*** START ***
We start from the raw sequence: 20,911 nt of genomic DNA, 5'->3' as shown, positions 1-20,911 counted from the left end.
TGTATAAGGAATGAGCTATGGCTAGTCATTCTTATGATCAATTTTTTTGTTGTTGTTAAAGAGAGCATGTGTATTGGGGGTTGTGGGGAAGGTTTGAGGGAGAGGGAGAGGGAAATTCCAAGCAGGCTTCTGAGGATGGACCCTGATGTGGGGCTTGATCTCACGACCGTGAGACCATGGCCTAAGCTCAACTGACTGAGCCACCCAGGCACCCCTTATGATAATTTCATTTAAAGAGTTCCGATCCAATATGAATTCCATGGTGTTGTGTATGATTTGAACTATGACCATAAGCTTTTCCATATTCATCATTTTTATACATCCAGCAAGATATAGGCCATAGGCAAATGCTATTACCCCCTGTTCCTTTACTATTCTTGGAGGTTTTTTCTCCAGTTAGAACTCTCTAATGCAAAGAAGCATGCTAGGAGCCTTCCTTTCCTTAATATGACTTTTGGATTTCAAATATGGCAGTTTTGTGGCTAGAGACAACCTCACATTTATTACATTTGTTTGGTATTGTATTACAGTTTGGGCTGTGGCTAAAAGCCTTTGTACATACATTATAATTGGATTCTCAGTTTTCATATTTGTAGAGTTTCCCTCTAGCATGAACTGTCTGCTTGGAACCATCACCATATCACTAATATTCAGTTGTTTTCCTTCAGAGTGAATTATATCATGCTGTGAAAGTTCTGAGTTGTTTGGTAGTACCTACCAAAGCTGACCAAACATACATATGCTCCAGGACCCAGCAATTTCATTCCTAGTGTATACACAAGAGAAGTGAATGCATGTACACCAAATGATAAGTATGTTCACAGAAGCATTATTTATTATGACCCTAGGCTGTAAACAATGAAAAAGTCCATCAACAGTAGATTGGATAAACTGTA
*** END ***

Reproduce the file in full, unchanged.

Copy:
We start from the raw sequence: 20,911 nt of genomic DNA, 5'->3' as shown, positions 1-20,911 counted from the left end.
TGTATAAGGAATGAGCTATGGCTAGTCATTCTTATGATCAATTTTTTTGTTGTTGTTAAAGAGAGCATGTGTATTGGGGGTTGTGGGGAAGGTTTGAGGGAGAGGGAGAGGGAAATTCCAAGCAGGCTTCTGAGGATGGACCCTGATGTGGGGCTTGATCTCACGACCGTGAGACCATGGCCTAAGCTCAACTGACTGAGCCACCCAGGCACCCCTTATGATAATTTCATTTAAAGAGTTCCGATCCAATATGAATTCCATGGTGTTGTGTATGATTTGAACTATGACCATAAGCTTTTCCATATTCATCATTTTTATACATCCAGCAAGATATAGGCCATAGGCAAATGCTATTACCCCCTGTTCCTTTACTATTCTTGGAGGTTTTTTCTCCAGTTAGAACTCTCTAATGCAAAGAAGCATGCTAGGAGCCTTCCTTTCCTTAATATGACTTTTGGATTTCAAATATGGCAGTTTTGTGGCTAGAGACAACCTCACATTTATTACATTTGTTTGGTATTGTATTACAGTTTGGGCTGTGGCTAAAAGCCTTTGTACATACATTATAATTGGATTCTCAGTTTTCATATTTGTAGAGTTTCCCTCTAGCATGAACTGTCTGCTTGGAACCATCACCATATCACTAATATTCAGTTGTTTTCCTTCAGAGTGAATTATATCATGCTGTGAAAGTTCTGAGTTGTTTGGTAGTACCTACCAAAGCTGACCAAACATACATATGCTCCAGGACCCAGCAATTTCATTCCTAGTGTATACACAAGAGAAGTGAATGCATGTACACCAAATGATAAGTATGTTCACAGAAGCATTATTTATTATGACCCTAGGCTGTAAACAATGAAAAAGTCCATCAACAGTAGATTGGATAAACTGTA